hardwood transition to tile
I’ve got a question here that I hope one of you flooring folks can give me suggestions on.
I’m doing a floor in a reno with ceramic tile in the kitchen area meeting hardwood in the rest of the great room. The HO has a particular prefinished hardwood in mind to match stuff used elsewhere in the house.
How do I transition betweeen the two?
Oh yeah, the transition line is an S-curve.
If it was old-fashioned hardwood finished after installation I’d laminate up a little accent strip with some oak and some accent brass or something and then sand it all down with the rest of the floor. Here I don’t know – I see that the last mag issue has an article on stain matching but … I don’t know about that.
If it were me and I've imagined the problem correctly I would just go ahead with a brass transistion insert. Say a piece of 3/16ths thick brass set on edge to follow the curve. You would have to screw it into the wood since screwing it into the tile would be problematic. Then nail that first piece (pieces) down and work from that point on.
You might have to do some careful layout so you don't wind up with the final wood strip against the opposite wall a sliver or narrow piece..
The cool thing is once you bend the brass strip you can use that as a guide to draw the cut line in the wood.
" You might have to do some careful layout so you don't wind up with the final wood strip against the opposite wall a sliver or narrow piece.. "
for an average size room ... it's useless to layout. Just start with a full piece at the focal point and see what happens ...
like the old time flooring guy told my buddy once ...
"if yer off by a 64th of an inch ... over 64 rows ... yer off by an inch!"
Jeff Buck Construction
Artistry In Carpentry
The focal point is likely to be that curved joint.. thus starting at the opposite wall will have you in a spot where you can't install the brass strip.. remember it's on edge so it must be attached to the wood and then installed. From there on you install your flooring as normal but you don't want to wind up with the final piece being a sliver or narrow piece..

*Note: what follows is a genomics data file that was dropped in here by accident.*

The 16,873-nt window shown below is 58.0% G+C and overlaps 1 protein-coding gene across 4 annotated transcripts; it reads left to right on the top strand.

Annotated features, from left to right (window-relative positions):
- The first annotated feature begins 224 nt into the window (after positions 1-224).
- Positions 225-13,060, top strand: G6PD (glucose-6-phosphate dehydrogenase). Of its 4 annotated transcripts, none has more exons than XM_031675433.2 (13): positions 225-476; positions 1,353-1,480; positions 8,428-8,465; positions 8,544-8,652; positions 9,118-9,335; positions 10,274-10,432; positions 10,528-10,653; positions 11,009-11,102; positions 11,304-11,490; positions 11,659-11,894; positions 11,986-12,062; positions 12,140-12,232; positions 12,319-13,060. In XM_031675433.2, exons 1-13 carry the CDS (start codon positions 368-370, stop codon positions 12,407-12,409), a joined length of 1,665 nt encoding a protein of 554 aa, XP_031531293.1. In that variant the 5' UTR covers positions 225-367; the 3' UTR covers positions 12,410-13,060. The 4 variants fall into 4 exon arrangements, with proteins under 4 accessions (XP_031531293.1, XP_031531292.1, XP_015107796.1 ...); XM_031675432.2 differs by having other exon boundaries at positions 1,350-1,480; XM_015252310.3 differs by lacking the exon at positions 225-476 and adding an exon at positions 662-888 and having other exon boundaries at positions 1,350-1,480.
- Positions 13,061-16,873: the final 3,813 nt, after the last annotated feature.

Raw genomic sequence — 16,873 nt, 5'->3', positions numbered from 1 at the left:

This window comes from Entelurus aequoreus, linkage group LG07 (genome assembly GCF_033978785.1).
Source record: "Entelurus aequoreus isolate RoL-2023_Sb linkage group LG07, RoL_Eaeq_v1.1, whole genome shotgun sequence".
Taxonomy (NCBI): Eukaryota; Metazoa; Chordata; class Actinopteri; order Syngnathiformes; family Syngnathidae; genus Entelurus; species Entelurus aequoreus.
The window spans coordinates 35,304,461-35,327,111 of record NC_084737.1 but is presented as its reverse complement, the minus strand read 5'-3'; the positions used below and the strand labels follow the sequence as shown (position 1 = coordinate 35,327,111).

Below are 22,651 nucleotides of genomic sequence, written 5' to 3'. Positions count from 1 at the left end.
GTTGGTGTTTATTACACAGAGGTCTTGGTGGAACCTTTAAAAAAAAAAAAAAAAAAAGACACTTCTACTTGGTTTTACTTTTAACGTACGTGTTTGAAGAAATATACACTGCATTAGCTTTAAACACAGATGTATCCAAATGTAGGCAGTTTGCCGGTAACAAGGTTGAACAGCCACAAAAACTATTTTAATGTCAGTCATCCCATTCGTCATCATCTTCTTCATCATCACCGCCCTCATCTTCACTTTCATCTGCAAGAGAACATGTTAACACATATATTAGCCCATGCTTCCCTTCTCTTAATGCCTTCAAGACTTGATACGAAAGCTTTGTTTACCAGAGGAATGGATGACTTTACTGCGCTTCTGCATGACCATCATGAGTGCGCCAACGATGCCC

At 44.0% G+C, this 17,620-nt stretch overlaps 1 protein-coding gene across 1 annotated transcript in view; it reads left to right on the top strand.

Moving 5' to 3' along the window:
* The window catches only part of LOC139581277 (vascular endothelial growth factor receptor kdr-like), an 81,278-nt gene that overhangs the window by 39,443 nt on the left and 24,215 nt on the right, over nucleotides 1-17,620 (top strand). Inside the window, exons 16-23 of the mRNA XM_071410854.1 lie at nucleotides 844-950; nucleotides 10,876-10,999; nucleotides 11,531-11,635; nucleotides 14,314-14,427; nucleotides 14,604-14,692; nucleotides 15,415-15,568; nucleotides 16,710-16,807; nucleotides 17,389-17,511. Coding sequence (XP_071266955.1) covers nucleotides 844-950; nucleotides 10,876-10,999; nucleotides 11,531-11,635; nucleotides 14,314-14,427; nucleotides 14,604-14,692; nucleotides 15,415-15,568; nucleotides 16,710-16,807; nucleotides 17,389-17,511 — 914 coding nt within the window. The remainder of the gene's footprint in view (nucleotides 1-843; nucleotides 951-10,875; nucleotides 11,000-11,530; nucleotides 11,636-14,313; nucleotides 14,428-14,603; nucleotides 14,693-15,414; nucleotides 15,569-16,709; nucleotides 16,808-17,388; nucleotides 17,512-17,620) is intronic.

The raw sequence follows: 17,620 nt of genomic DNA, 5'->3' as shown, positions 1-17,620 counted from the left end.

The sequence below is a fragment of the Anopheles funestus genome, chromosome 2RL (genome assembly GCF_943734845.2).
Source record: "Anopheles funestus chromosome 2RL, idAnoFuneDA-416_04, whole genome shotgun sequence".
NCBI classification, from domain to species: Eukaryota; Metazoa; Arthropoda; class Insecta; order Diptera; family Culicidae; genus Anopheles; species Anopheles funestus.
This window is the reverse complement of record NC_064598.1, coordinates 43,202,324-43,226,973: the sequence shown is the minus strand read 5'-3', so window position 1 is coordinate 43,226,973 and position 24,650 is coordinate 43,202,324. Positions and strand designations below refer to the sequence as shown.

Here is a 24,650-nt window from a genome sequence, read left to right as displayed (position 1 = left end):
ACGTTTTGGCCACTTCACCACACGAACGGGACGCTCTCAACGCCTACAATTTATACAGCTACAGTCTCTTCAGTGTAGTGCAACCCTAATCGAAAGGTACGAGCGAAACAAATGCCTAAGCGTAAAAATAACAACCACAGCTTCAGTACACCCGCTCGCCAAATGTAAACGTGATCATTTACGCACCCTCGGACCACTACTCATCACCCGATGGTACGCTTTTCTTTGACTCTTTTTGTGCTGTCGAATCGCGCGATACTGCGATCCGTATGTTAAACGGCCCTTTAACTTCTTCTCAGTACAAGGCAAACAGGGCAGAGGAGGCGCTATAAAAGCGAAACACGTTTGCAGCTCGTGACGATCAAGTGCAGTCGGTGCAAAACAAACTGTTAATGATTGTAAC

Since you are working from a curve that won't be as critical but you need to do the layout from the opposite wall and work towards the curve. However when laying the wood flooring you need to start at the tile and work towards the opposite wall hence the need for careful layout..
if you're talking measure back from the curve ... then layout toward the curve ... so all the pieces at the curve look good ... then work back to the other side of the room and let the carsd fall where they may ... I agree 100%.
another thought ... depending how big the tile area is ... I'd be trying to fit a schluter expansion strip in the field tile somewhere if the area was big enough to think about tile expansion / contraction.
Might even wanna run a soft / flexible schluter transition strip ... I think they're pvc ... along side that metal insert. maybe one of the smaller ones ... width wise ... on both sides ... one for the wood and one for the tile. That limits the gorut colors though, as matching grout goes a long way in hiding them
Jeff Buck Construction
Artistry In Carpentry
Yeah, I should have mentioned about planning for an expansion joint at that transition. I hadn't actually thought about those shulter strips so thanks for that. One other thing I should have said is that in order to tie in with floors elsewhere in the house the hardwood will run at 90 degrees to the axis of the S-curve. In other words, the boards will butt to the transition strip. Problems there? I sure expect there to be with expansion and contraction opening and tightening the joint. I'm planning to squash the s-curve as flat as the client will allow to minimize this problem but eventually I plan to just go with it and see what shakes out. Am I beggin for a callback?thanks for your all's thoughts on this oneJT
Ahhh end grain! My error, I'd assumed that the wood was parallel to the tile. No real need for expansion strips at all! Wood swells in width not in length (not by any significant amount).
**No real need for expansion strips at all! Wood swells in width not in length**Except that it will tighten up and loosen at the same time at different points along the s-curve due to the width expansion. I think if the curve is flat enough it should tolerate the motion. thanksJT
I'd assumed that we're talking about typical strip flooring 2 1/4 inch wide. It would require a very steep curve in order to affect something that narrow.
True, I have planks up to 22 inches wide and if the curve was sharp enough to affect the shrinking and swelling of each plank some allowance would be needed..